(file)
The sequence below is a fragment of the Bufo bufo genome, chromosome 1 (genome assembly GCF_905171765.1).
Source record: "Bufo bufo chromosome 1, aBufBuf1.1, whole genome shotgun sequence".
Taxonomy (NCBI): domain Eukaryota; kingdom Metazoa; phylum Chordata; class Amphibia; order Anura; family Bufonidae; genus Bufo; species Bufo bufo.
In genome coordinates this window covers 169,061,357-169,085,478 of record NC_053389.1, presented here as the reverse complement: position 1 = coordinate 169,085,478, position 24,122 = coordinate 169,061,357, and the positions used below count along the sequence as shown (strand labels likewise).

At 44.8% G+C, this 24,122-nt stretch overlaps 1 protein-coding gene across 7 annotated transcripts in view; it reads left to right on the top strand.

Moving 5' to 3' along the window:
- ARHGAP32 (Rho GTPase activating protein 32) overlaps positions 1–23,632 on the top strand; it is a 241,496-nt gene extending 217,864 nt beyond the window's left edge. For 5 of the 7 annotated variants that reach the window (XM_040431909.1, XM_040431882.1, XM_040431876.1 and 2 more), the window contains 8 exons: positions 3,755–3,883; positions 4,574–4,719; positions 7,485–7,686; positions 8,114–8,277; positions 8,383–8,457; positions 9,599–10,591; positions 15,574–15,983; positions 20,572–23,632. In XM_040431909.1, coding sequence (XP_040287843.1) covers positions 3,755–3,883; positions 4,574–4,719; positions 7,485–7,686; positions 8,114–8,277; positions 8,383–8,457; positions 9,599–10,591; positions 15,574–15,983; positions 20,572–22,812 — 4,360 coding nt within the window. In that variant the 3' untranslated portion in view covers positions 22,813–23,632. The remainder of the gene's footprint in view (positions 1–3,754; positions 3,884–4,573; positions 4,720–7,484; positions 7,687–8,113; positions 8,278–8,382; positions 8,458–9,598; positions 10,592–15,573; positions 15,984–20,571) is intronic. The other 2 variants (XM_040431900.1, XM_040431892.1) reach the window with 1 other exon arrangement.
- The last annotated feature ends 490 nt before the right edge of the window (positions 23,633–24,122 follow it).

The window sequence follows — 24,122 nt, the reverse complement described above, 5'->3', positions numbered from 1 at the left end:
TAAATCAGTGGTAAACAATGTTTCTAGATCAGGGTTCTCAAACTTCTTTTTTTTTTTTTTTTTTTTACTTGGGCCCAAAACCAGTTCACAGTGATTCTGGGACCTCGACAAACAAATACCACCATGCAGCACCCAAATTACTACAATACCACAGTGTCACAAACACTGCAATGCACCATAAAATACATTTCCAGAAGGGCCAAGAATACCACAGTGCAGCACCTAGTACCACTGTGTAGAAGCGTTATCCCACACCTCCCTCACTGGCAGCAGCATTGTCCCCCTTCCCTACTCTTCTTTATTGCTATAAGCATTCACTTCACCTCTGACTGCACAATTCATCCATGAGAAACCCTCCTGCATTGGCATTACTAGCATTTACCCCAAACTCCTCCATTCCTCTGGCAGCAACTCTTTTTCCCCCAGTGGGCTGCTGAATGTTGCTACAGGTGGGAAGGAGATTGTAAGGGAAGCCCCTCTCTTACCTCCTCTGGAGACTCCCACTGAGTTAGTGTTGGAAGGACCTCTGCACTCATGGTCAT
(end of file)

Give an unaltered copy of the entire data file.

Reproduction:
The sequence below is a fragment of the Bufo bufo genome, chromosome 1 (genome assembly GCF_905171765.1).
Source record: "Bufo bufo chromosome 1, aBufBuf1.1, whole genome shotgun sequence".
Taxonomy (NCBI): domain Eukaryota; kingdom Metazoa; phylum Chordata; class Amphibia; order Anura; family Bufonidae; genus Bufo; species Bufo bufo.
In genome coordinates this window covers 169,061,357-169,085,478 of record NC_053389.1, presented here as the reverse complement: position 1 = coordinate 169,085,478, position 24,122 = coordinate 169,061,357, and the positions used below count along the sequence as shown (strand labels likewise).

At 44.8% G+C, this 24,122-nt stretch overlaps 1 protein-coding gene across 7 annotated transcripts in view; it reads left to right on the top strand.

Moving 5' to 3' along the window:
- ARHGAP32 (Rho GTPase activating protein 32) overlaps positions 1–23,632 on the top strand; it is a 241,496-nt gene extending 217,864 nt beyond the window's left edge. For 5 of the 7 annotated variants that reach the window (XM_040431909.1, XM_040431882.1, XM_040431876.1 and 2 more), the window contains 8 exons: positions 3,755–3,883; positions 4,574–4,719; positions 7,485–7,686; positions 8,114–8,277; positions 8,383–8,457; positions 9,599–10,591; positions 15,574–15,983; positions 20,572–23,632. In XM_040431909.1, coding sequence (XP_040287843.1) covers positions 3,755–3,883; positions 4,574–4,719; positions 7,485–7,686; positions 8,114–8,277; positions 8,383–8,457; positions 9,599–10,591; positions 15,574–15,983; positions 20,572–22,812 — 4,360 coding nt within the window. In that variant the 3' untranslated portion in view covers positions 22,813–23,632. The remainder of the gene's footprint in view (positions 1–3,754; positions 3,884–4,573; positions 4,720–7,484; positions 7,687–8,113; positions 8,278–8,382; positions 8,458–9,598; positions 10,592–15,573; positions 15,984–20,571) is intronic. The other 2 variants (XM_040431900.1, XM_040431892.1) reach the window with 1 other exon arrangement.
- The last annotated feature ends 490 nt before the right edge of the window (positions 23,633–24,122 follow it).

The window sequence follows — 24,122 nt, the reverse complement described above, 5'->3', positions numbered from 1 at the left end:
TAAATCAGTGGTAAACAATGTTTCTAGATCAGGGTTCTCAAACTTCTTTTTTTTTTTTTTTTTTTTACTTGGGCCCAAAACCAGTTCACAGTGATTCTGGGACCTCGACAAACAAATACCACCATGCAGCACCCAAATTACTACAATACCACAGTGTCACAAACACTGCAATGCACCATAAAATACATTTCCAGAAGGGCCAAGAATACCACAGTGCAGCACCTAGTACCACTGTGTAGAAGCGTTATCCCACACCTCCCTCACTGGCAGCAGCATTGTCCCCCTTCCCTACTCTTCTTTATTGCTATAAGCATTCACTTCACCTCTGACTGCACAATTCATCCATGAGAAACCCTCCTGCATTGGCATTACTAGCATTTACCCCAAACTCCTCCATTCCTCTGGCAGCAACTCTTTTTCCCCCAGTGGGCTGCTGAATGTTGCTACAGGTGGGAAGGAGATTGTAAGGGAAGCCCCTCTCTTACCTCCTCTGGAGACTCCCACTGAGTTAGTGTTGGAAGGACCTCTGCACTCATGGTCAT